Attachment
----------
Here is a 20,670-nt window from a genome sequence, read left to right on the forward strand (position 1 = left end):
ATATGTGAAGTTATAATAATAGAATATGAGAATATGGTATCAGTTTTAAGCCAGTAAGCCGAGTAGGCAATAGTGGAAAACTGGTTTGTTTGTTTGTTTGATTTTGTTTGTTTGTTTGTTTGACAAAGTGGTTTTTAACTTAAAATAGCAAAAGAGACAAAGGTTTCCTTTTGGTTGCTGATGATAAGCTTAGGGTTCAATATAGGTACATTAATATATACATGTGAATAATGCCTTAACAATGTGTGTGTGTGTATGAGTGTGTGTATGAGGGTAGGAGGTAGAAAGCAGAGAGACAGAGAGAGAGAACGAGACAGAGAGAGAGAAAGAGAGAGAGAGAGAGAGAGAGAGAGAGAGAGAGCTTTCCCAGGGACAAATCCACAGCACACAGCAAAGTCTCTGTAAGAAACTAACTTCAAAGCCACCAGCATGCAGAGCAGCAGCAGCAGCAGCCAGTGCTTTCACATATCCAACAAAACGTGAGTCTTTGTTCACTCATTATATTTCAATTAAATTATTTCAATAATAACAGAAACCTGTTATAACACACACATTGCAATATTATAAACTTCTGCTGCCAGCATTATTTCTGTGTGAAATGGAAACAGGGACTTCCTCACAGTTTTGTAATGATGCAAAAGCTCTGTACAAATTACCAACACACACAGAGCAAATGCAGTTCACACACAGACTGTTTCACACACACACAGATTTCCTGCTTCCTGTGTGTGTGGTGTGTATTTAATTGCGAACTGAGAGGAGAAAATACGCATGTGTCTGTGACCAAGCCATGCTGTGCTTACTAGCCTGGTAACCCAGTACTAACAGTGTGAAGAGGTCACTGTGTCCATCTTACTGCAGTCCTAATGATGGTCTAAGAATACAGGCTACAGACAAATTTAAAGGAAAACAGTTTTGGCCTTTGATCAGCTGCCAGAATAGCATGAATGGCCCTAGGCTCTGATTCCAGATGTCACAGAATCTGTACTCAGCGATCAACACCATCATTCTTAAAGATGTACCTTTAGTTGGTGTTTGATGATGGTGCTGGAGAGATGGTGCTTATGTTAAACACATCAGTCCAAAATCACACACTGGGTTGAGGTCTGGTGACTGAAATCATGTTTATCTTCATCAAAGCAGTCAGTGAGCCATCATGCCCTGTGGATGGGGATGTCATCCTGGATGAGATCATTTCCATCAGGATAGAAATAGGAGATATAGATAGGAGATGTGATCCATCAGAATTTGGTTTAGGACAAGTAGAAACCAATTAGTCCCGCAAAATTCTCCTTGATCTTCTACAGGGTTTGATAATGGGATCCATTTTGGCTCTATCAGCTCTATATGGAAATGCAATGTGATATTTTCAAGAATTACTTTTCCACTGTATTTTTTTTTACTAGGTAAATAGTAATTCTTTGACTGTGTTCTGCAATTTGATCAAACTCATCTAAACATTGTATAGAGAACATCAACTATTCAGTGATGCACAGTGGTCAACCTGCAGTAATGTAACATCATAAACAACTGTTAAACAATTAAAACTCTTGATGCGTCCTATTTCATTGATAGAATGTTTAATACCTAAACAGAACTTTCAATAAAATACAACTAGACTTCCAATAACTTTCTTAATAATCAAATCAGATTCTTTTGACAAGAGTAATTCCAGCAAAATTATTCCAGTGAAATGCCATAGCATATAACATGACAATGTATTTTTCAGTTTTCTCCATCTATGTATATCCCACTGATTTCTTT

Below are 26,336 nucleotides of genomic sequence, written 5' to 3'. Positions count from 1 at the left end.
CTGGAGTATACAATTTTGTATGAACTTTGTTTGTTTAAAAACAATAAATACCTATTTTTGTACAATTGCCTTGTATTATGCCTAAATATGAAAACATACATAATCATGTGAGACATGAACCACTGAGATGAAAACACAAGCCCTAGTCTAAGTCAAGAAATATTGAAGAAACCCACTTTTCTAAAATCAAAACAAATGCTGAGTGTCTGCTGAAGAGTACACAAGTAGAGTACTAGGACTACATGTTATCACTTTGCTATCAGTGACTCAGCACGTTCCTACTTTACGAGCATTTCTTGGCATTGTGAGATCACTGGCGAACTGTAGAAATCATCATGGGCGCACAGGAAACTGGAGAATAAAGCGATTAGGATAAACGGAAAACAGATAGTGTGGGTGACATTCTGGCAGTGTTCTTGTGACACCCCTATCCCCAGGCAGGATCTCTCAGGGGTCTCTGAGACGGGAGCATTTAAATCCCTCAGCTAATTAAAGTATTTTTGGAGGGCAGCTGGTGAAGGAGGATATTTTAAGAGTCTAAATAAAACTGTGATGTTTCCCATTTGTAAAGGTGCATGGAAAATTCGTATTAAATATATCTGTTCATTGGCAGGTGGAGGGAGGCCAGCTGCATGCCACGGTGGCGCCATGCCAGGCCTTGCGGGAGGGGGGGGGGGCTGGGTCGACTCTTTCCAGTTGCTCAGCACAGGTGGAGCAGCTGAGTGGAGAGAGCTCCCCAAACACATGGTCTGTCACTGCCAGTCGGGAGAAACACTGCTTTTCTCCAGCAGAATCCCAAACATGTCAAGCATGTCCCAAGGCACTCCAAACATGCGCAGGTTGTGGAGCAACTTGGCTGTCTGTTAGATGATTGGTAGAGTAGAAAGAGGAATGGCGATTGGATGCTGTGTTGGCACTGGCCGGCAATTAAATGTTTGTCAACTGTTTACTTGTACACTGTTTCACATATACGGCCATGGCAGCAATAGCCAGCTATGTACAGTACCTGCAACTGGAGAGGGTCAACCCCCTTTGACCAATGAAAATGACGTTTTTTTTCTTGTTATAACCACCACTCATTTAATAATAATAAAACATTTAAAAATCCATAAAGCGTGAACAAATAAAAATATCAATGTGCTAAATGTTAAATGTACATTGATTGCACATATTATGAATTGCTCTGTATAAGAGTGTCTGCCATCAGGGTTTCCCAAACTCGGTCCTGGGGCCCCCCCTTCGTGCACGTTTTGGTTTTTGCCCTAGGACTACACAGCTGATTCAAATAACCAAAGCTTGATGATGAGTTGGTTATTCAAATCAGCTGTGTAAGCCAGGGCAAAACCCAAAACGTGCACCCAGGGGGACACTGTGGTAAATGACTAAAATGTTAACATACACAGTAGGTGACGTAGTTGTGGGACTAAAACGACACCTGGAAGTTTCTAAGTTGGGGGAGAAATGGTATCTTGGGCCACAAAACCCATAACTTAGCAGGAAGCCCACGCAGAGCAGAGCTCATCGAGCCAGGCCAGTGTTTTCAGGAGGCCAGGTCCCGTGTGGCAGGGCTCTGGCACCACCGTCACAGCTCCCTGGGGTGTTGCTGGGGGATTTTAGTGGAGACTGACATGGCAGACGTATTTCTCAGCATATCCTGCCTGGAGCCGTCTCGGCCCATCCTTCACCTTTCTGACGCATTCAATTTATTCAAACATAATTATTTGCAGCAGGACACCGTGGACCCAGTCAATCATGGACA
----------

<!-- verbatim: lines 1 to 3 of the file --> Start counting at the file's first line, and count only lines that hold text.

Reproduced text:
Here is a 20,670-nt window from a genome sequence, read left to right on the forward strand (position 1 = left end):
ATATGTGAAGTTATAATAATAGAATATGAGAATATGGTATCAGTTTTAAGCCAGTAAGCCGAGTAGGCAATAGTGGAAAACTGGTTTGTTTGTTTGTTTGATTTTGTTTGTTTGTTTGTTTGACAAAGTGGTTTTTAACTTAAAATAGCAAAAGAGACAAAGGTTTCCTTTTGGTTGCTGATGATAAGCTTAGGGTTCAATATAGGTACATTAATATATACATGTGAATAATGCCTTAACAATGTGTGTGTGTGTATGAGTGTGTGTATGAGGGTAGGAGGTAGAAAGCAGAGAGACAGAGAGAGAGAACGAGACAGAGAGAGAGAAAGAGAGAGAGAGAGAGAGAGAGAGAGAGAGAGAGCTTTCCCAGGGACAAATCCACAGCACACAGCAAAGTCTCTGTAAGAAACTAACTTCAAAGCCACCAGCATGCAGAGCAGCAGCAGCAGCAGCCAGTGCTTTCACATATCCAACAAAACGTGAGTCTTTGTTCACTCATTATATTTCAATTAAATTATTTCAATAATAACAGAAACCTGTTATAACACACACATTGCAATATTATAAACTTCTGCTGCCAGCATTATTTCTGTGTGAAATGGAAACAGGGACTTCCTCACAGTTTTGTAATGATGCAAAAGCTCTGTACAAATTACCAACACACACAGAGCAAATGCAGTTCACACACAGACTGTTTCACACACACACAGATTTCCTGCTTCCTGTGTGTGTGGTGTGTATTTAATTGCGAACTGAGAGGAGAAAATACGCATGTGTCTGTGACCAAGCCATGCTGTGCTTACTAGCCTGGTAACCCAGTACTAACAGTGTGAAGAGGTCACTGTGTCCATCTTACTGCAGTCCTAATGATGGTCTAAGAATACAGGCTACAGACAAATTTAAAGGAAAACAGTTTTGGCCTTTGATCAGCTGCCAGAATAGCATGAATGGCCCTAGGCTCTGATTCCAGATGTCACAGAATCTGTACTCAGCGATCAACACCATCATTCTTAAAGATGTACCTTTAGTTGGTGTTTGATGATGGTGCTGGAGAGATGGTGCTTATGTTAAACACATCAGTCCAAAATCACACACTGGGTTGAGGTCTGGTGACTGAAATCATGTTTATCTTCATCAAAGCAGTCAGTGAGCCATCATGCCCTGTGGATGGGGATGTCATCCTGGATGAGATCATTTCCATCAGGATAGAAATAGGAGATATAGATAGGAGATGTGATCCATCAGAATTTGGTTTAGGACAAGTAGAAACCAATTAGTCCCGCAAAATTCTCCTTGATCTTCTACAGGGTTTGATAATGGGATCCATTTTGGCTCTATCAGCTCTATATGGAAATGCAATGTGATATTTTCAAGAATTACTTTTCCACTGTATTTTTTTTTACTAGGTAAATAGTAATTCTTTGACTGTGTTCTGCAATTTGATCAAACTCATCTAAACATTGTATAGAGAACATCAACTATTCAGTGATGCACAGTGGTCAACCTGCAGTAATGTAACATCATAAACAACTGTTAAACAATTAAAACTCTTGATGCGTCCTATTTCATTGATAGAATGTTTAATACCTAAACAGAACTTTCAATAAAATACAACTAGACTTCCAATAACTTTCTTAATAATCAAATCAGATTCTTTTGACAAGAGTAATTCCAGCAAAATTATTCCAGTGAAATGCCATAGCATATAACATGACAATGTATTTTTCAGTTTTCTCCATCTATGTATATCCCACTGATTTCTTT

Below are 26,336 nucleotides of genomic sequence, written 5' to 3'. Positions count from 1 at the left end.